Marie Antoinette's First Lady of the Bedchamber, Madame Campan, described, in her memoirs, the circumstances surrounding Marie Antoinette's adoption (to use the term loosely) of one of several children:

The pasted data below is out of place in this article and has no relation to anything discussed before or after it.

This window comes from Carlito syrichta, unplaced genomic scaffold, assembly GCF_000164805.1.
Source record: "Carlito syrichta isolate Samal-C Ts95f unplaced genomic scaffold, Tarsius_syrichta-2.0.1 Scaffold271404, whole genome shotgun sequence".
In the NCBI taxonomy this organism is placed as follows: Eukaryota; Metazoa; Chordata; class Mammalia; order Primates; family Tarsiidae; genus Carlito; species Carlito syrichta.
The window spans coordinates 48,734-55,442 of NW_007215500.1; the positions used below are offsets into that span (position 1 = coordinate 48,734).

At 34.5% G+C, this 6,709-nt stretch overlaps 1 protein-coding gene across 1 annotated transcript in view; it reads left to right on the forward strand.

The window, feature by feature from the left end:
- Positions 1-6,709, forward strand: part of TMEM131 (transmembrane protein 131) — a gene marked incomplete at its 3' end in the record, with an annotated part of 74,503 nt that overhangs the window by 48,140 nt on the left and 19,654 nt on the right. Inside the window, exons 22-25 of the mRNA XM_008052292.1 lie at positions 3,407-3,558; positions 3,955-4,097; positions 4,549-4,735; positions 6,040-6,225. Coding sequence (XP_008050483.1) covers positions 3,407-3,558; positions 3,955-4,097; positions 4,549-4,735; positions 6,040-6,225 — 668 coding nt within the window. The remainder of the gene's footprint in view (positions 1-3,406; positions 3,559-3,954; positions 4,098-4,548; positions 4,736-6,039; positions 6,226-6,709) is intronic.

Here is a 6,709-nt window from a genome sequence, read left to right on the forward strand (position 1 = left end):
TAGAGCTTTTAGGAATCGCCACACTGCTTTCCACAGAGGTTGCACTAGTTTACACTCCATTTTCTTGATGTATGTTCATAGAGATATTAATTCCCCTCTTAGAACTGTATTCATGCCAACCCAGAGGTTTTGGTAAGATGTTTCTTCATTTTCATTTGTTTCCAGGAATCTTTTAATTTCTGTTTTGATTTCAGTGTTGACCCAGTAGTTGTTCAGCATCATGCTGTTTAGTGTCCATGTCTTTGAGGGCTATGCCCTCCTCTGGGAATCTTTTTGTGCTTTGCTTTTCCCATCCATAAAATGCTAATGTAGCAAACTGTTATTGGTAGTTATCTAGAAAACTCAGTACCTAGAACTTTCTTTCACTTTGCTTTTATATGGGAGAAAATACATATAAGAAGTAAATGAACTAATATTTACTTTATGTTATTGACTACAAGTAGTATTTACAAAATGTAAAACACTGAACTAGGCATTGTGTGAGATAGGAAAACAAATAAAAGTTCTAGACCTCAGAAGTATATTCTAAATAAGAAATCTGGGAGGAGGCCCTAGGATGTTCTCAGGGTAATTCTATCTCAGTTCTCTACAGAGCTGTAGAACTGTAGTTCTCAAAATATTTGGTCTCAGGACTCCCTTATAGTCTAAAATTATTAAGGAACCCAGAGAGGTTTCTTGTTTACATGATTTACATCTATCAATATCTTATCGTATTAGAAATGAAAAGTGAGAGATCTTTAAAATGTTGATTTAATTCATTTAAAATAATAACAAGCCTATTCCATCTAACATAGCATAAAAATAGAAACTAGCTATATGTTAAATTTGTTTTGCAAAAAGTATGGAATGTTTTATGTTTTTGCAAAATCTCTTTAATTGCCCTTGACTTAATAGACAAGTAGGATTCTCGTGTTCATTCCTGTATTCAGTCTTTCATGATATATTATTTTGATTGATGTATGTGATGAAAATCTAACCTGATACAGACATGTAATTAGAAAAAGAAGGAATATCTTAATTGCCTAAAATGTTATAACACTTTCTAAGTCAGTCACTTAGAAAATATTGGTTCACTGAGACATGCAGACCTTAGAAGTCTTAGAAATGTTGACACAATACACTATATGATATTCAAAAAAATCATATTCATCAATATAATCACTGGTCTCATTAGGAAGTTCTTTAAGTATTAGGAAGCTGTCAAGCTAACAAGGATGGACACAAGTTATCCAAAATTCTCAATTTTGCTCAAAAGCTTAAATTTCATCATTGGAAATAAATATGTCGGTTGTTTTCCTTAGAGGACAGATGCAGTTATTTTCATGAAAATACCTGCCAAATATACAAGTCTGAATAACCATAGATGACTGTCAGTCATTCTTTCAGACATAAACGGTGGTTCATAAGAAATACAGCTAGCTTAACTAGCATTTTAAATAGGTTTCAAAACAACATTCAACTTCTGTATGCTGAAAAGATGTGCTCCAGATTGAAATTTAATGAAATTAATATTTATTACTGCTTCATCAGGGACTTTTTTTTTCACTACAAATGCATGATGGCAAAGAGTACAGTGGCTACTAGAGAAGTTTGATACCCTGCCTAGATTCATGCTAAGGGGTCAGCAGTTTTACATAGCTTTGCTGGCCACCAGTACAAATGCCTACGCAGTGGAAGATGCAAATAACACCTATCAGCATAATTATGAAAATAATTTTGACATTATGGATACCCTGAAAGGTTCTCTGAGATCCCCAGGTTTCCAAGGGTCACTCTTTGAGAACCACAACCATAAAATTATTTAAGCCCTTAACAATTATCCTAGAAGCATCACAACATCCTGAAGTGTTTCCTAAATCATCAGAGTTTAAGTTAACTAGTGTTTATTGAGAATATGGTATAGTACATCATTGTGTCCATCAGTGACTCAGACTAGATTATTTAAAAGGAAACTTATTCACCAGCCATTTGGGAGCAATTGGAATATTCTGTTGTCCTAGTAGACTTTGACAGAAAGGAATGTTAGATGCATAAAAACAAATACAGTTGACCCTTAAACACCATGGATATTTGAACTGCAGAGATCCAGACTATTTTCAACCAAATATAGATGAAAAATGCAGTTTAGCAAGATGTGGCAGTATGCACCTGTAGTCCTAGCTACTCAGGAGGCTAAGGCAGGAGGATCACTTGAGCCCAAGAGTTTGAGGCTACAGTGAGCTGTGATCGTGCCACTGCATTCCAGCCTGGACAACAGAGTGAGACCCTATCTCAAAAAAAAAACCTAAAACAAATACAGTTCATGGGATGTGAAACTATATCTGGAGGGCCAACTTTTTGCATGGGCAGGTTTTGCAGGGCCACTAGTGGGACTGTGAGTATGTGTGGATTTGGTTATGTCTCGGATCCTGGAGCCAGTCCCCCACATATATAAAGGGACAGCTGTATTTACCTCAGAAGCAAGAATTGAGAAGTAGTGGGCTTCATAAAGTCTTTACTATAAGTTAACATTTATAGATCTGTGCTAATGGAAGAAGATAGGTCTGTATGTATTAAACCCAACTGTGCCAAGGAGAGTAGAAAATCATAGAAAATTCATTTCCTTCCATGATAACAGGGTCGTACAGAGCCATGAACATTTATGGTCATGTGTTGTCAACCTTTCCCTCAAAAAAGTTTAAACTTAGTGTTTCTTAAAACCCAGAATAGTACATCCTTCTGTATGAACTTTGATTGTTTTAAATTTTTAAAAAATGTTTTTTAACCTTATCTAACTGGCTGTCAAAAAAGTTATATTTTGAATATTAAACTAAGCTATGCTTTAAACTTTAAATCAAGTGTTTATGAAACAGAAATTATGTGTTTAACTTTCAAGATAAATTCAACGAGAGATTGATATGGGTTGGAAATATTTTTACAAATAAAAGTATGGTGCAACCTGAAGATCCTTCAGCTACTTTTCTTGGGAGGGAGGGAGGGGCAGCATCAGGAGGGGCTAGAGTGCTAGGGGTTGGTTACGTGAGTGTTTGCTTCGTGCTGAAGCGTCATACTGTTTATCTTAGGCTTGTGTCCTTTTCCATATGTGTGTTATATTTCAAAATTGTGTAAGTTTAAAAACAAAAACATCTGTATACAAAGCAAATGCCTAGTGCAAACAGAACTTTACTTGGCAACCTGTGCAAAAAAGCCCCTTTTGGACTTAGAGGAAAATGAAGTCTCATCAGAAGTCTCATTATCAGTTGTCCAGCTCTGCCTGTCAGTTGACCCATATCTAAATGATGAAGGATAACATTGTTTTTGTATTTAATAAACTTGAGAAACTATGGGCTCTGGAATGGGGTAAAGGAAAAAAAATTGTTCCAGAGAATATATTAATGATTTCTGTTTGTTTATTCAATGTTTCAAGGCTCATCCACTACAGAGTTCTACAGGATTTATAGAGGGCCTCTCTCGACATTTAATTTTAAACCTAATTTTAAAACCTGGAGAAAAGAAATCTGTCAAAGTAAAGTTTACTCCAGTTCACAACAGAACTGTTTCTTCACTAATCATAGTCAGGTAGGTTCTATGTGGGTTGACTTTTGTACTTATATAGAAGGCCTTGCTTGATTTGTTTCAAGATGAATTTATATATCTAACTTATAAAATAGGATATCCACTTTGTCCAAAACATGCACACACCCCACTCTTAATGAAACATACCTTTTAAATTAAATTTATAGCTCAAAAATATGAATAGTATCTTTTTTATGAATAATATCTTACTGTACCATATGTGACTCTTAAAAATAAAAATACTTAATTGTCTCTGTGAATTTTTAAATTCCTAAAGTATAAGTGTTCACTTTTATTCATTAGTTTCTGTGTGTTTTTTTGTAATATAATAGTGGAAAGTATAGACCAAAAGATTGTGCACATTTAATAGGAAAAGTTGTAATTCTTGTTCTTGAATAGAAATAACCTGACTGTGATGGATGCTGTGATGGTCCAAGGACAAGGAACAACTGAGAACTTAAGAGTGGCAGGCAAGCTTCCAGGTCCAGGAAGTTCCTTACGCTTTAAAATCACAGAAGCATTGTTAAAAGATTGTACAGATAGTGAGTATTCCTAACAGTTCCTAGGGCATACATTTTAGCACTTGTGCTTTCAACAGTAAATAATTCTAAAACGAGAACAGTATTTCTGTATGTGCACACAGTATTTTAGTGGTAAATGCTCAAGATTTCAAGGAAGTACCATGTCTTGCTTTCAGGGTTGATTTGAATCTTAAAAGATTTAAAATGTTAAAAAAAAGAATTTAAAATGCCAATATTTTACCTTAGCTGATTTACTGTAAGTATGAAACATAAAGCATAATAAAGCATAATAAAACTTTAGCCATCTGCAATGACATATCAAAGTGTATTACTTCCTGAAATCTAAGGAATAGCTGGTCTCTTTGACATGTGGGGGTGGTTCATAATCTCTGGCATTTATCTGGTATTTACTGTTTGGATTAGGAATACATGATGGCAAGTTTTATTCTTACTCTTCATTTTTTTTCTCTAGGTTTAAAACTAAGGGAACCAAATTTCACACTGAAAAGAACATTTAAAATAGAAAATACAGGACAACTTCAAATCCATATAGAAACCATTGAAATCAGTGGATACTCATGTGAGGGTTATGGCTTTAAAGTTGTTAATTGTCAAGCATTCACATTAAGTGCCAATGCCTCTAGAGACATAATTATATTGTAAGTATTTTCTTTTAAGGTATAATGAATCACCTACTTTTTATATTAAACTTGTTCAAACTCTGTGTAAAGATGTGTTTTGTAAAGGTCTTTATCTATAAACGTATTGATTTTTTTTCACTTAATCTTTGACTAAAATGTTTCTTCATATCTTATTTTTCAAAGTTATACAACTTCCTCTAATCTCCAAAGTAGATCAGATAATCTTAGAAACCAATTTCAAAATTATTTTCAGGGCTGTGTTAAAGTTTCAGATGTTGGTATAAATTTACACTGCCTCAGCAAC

"A little village boy, four or five years old, full of health with a pleasing countenance, remarkably large blue eyes, and fine light hair, got under the feet of the Queen's horses when she was taking an airing in a calash, through the hamlet of St. Michel, near Louveciennes. The coachman and postilions stopped the horses, and the child was rescued without the slightest injury. Its grandmother rushed out of the door of her cottage to take it; but the Queen, standing up in her calash and extending her arms, called out that the child was hers, and that destiny had given it to her, to console her, no doubt, until she should had the happiness of having one herself. "Is his mother alive?" asked the Queen. "No, Madame; my daughter died last winter, and left five small children upon my hands." "I will take this one, and provide for all the rest.; "Do you consent?" "Ah, Madame, they are too fortunate," replied the cottager; "but Jacques is a bad boy. I hope he will stay with you!" The Queen, taking little Jacques upon her knee, said that she would make him used to her, and gave orders to proceed. It was necessary, however, to shorten the drive, so violently did Jacques, scream and kick the Queen and her ladies. The arrival of her ladies at her apartments at Versailles astonished the whole household; he cried out with intolerable shrillness that he wanted his grandmother, his brother, Louis, and his sister, Marianne; nothing could calm him. He was taken away by the wife of a servant, who was appointed to attend him as a nurse. The other children were put to school. Little Jacques, whose family name was Armand, came back to the Queen two days afterwards; a white frock trimmed with lace, a rose-colored sash with silver fringe, and a hat decorated with feathers, were now substituted for the woolen cap, the little red frock, and the wooden shoes. The child was really very beautiful. The Queen was enchanted with him; he was brought to her every morning at nine o'clock; he breakfasted and dined with her, and often even with the King. She like to call him my child and lavished caresses upon him, still maintaining a deep silence responding the regrets which constantly occupied her heart. The child remained with the Queen until the time when Madame was old enough to come home to her august mother, who had particularly taken upon herself the care of her education. This little unfortunate was nearly twenty in 1792; the incendiary endeavors of the people, and the fear of being thought a favored creature of the Queen, had made him a most sanguinary terrorist of Versailles. He was killed at the battle of Jemmapes."